It’s an eye-popping number: 230 miles per gallon. General Motors says that’s the mileage its new plug-in car, the Chevrolet Volt, will get in city driving, assuming it goes on sale as planned in late 2010.
It’s also misleading. The Volt will get astounding “gas” mileage because it won’t exactly be powered by gas. At least a lot of the time it won’t, if drivers use the car the way GM envisions. That’s the whole point of an electric car: To propel a vehicle with something other than petroleum. If the Volt were powered mostly by a windmill or a nuclear reactor, it would also get great gas mileage, since the fuel would be coming from some other source.
The 230 MPG figure is GM’s estimate, and it’s a good bet that the government will never make it official. GM knows this. The automaker has been working with the Environmental Protection Agency, arbiter of fuel-economy figures for American cars, on new ways to measure fuel economy for cars like the Volt that run on more than one fuel. Technically, hybrids like the Toyota Prius (which averages 48 MPG) fall into this category, but the MPG format still works for hybrids because the electric battery pack mainly assists the gas engine. For all the innovation in hybrids, there’s no power cord and the car basically runs on the same gasoline as every other car. It does so more efficiently, but its fuel economy can still be expressed effectively as miles driven per gallon of gas consumed.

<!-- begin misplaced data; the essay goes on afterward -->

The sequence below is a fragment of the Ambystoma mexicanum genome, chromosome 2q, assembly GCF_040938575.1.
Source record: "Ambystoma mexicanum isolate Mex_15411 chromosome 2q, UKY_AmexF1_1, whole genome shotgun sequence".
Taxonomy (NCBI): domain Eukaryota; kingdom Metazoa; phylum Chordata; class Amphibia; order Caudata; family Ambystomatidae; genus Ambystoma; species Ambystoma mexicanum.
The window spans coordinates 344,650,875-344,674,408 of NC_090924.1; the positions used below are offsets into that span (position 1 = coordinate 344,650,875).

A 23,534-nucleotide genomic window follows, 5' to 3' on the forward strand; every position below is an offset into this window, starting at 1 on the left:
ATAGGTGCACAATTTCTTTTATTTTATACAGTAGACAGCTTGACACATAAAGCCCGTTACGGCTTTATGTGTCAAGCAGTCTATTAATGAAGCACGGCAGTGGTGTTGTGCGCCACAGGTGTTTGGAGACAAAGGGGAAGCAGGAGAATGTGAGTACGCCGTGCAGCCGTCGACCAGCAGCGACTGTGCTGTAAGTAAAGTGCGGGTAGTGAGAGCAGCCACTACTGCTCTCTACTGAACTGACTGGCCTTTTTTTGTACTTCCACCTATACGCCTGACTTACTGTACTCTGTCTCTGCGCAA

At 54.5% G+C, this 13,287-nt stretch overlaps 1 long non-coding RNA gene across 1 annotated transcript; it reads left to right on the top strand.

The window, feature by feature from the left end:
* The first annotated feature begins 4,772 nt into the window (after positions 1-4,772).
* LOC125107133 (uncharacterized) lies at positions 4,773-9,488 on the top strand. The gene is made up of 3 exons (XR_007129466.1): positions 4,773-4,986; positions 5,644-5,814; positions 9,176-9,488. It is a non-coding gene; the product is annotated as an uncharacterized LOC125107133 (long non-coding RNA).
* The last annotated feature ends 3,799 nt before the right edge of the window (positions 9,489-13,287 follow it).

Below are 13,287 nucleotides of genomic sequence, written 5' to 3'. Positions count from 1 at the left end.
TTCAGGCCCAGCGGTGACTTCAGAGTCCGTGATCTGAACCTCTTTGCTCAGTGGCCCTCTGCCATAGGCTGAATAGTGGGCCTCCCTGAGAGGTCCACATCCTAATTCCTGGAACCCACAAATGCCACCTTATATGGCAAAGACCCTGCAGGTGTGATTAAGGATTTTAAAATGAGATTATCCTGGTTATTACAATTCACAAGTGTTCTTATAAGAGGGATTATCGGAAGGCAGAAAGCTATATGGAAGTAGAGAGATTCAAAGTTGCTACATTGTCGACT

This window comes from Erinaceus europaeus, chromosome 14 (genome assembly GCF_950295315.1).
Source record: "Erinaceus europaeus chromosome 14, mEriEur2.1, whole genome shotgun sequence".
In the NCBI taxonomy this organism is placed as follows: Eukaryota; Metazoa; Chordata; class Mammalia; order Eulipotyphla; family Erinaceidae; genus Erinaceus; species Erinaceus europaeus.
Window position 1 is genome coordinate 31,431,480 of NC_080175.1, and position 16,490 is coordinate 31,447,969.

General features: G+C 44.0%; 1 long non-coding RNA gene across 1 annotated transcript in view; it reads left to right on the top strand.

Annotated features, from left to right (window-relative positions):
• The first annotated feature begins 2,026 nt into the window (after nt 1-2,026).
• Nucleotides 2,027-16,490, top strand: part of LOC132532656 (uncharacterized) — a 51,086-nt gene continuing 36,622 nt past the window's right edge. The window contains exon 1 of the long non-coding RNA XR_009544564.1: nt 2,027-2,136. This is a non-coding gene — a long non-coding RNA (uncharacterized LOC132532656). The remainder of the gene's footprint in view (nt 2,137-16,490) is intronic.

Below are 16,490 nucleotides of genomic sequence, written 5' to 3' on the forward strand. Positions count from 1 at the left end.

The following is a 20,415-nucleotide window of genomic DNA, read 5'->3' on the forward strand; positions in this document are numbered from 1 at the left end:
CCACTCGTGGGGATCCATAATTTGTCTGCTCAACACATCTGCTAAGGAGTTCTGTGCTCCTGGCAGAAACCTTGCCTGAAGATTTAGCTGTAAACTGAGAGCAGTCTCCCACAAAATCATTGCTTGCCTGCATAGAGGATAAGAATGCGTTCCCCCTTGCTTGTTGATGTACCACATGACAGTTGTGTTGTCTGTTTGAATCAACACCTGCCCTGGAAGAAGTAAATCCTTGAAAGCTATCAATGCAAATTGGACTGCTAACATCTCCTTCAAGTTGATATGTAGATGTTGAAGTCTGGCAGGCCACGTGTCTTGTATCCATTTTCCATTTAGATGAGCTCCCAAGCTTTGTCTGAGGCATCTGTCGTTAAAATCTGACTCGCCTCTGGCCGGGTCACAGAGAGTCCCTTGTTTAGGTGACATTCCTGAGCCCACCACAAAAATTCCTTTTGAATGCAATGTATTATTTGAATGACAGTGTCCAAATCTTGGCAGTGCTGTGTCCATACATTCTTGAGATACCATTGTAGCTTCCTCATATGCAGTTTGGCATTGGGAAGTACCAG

The Volt and other alternative-fuel cars will be different. The Volt will have a huge battery pack charged through a power outlet. So a good chunk of its power won’t come from gasoline at all, but from the electrical power grid. Electricity is typically metered out in kilowatts, not gallons. We tend to measure electrical usage over time rather than distance, and we pay for it that way too, with rates based on a kilowatt-hour of electricity, for example. So in terms of energy usage, the Volt will be more like a refrigerator than an automobile. A refrigerator that cruises down the highway. To measure its efficiency, we’d really want to know how many miles per kilowatt it averaged. MPK. Or perhaps it would be kilowatts per mile, KPM.
But the Volt will only run on battery power until the battery's charge runs low on power. Then a gas engine will kick in, powering a generator that runs the car. (GM calls the engine an “alternative power source.” Get it? It’s the gas engine that’s the alternative….) GM says that under normal driving conditions, the battery will power the car for about 40 miles until it needs to be recharged. So if you never drive more than 40 miles between charges, your gas mileage will be the same as somebody on a bicycle—which is either 0 or infinity, I’m not sure which. But your MPK (or KPM) rating will be quite measureable—and hopefully better than a refrigerator.
My guess is that GM’s figure of 230 MPG is based on a driving profile that’s dominated by battery power. That’s probably why they only released a figure for city driving. Highway driving, or a combined average of city and highway, implies trips of more than 40 miles, at which point the Volt’s battery would run low on power and you’d start burning gas.